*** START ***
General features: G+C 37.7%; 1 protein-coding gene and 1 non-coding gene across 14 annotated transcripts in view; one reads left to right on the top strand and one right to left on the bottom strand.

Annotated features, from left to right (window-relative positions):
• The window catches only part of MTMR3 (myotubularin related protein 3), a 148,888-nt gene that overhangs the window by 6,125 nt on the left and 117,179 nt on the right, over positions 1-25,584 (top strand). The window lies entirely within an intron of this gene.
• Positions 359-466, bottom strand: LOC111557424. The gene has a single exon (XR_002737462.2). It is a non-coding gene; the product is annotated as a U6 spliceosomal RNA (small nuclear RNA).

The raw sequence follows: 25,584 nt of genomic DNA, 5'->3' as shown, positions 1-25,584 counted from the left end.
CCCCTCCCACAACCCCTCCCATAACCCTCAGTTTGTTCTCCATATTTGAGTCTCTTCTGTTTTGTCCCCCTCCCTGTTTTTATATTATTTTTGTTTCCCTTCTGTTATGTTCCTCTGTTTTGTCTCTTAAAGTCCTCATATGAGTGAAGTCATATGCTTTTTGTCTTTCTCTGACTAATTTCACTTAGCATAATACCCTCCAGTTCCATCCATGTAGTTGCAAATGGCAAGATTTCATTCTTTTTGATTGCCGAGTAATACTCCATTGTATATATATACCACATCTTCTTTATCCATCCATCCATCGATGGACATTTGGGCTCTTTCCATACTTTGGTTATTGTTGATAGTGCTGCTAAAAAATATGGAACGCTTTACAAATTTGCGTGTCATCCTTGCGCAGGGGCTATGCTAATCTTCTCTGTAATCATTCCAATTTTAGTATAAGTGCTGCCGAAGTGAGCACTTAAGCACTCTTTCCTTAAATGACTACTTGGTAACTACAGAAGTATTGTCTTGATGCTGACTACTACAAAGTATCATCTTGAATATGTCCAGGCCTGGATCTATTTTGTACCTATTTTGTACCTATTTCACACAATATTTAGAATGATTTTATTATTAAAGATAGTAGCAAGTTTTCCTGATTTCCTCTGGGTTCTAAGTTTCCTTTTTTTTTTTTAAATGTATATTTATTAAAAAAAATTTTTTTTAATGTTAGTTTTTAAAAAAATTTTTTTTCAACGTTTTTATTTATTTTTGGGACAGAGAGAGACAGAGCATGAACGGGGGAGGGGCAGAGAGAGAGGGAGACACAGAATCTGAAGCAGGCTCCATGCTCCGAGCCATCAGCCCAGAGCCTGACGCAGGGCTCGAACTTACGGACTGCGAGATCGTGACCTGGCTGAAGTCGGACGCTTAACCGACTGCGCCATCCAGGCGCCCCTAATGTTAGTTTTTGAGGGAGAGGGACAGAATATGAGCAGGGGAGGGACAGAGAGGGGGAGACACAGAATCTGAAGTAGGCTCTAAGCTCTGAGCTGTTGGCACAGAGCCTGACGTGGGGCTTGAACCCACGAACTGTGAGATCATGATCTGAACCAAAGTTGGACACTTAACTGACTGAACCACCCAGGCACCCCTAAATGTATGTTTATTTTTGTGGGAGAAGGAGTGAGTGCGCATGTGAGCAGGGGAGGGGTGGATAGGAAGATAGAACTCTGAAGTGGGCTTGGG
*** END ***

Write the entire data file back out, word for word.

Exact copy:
General features: G+C 37.7%; 1 protein-coding gene and 1 non-coding gene across 14 annotated transcripts in view; one reads left to right on the top strand and one right to left on the bottom strand.

Annotated features, from left to right (window-relative positions):
• The window catches only part of MTMR3 (myotubularin related protein 3), a 148,888-nt gene that overhangs the window by 6,125 nt on the left and 117,179 nt on the right, over positions 1-25,584 (top strand). The window lies entirely within an intron of this gene.
• Positions 359-466, bottom strand: LOC111557424. The gene has a single exon (XR_002737462.2). It is a non-coding gene; the product is annotated as a U6 spliceosomal RNA (small nuclear RNA).

The raw sequence follows: 25,584 nt of genomic DNA, 5'->3' as shown, positions 1-25,584 counted from the left end.
CCCCTCCCACAACCCCTCCCATAACCCTCAGTTTGTTCTCCATATTTGAGTCTCTTCTGTTTTGTCCCCCTCCCTGTTTTTATATTATTTTTGTTTCCCTTCTGTTATGTTCCTCTGTTTTGTCTCTTAAAGTCCTCATATGAGTGAAGTCATATGCTTTTTGTCTTTCTCTGACTAATTTCACTTAGCATAATACCCTCCAGTTCCATCCATGTAGTTGCAAATGGCAAGATTTCATTCTTTTTGATTGCCGAGTAATACTCCATTGTATATATATACCACATCTTCTTTATCCATCCATCCATCGATGGACATTTGGGCTCTTTCCATACTTTGGTTATTGTTGATAGTGCTGCTAAAAAATATGGAACGCTTTACAAATTTGCGTGTCATCCTTGCGCAGGGGCTATGCTAATCTTCTCTGTAATCATTCCAATTTTAGTATAAGTGCTGCCGAAGTGAGCACTTAAGCACTCTTTCCTTAAATGACTACTTGGTAACTACAGAAGTATTGTCTTGATGCTGACTACTACAAAGTATCATCTTGAATATGTCCAGGCCTGGATCTATTTTGTACCTATTTTGTACCTATTTCACACAATATTTAGAATGATTTTATTATTAAAGATAGTAGCAAGTTTTCCTGATTTCCTCTGGGTTCTAAGTTTCCTTTTTTTTTTTTAAATGTATATTTATTAAAAAAAATTTTTTTTAATGTTAGTTTTTAAAAAAATTTTTTTTCAACGTTTTTATTTATTTTTGGGACAGAGAGAGACAGAGCATGAACGGGGGAGGGGCAGAGAGAGAGGGAGACACAGAATCTGAAGCAGGCTCCATGCTCCGAGCCATCAGCCCAGAGCCTGACGCAGGGCTCGAACTTACGGACTGCGAGATCGTGACCTGGCTGAAGTCGGACGCTTAACCGACTGCGCCATCCAGGCGCCCCTAATGTTAGTTTTTGAGGGAGAGGGACAGAATATGAGCAGGGGAGGGACAGAGAGGGGGAGACACAGAATCTGAAGTAGGCTCTAAGCTCTGAGCTGTTGGCACAGAGCCTGACGTGGGGCTTGAACCCACGAACTGTGAGATCATGATCTGAACCAAAGTTGGACACTTAACTGACTGAACCACCCAGGCACCCCTAAATGTATGTTTATTTTTGTGGGAGAAGGAGTGAGTGCGCATGTGAGCAGGGGAGGGGTGGATAGGAAGATAGAACTCTGAAGTGGGCTTGGG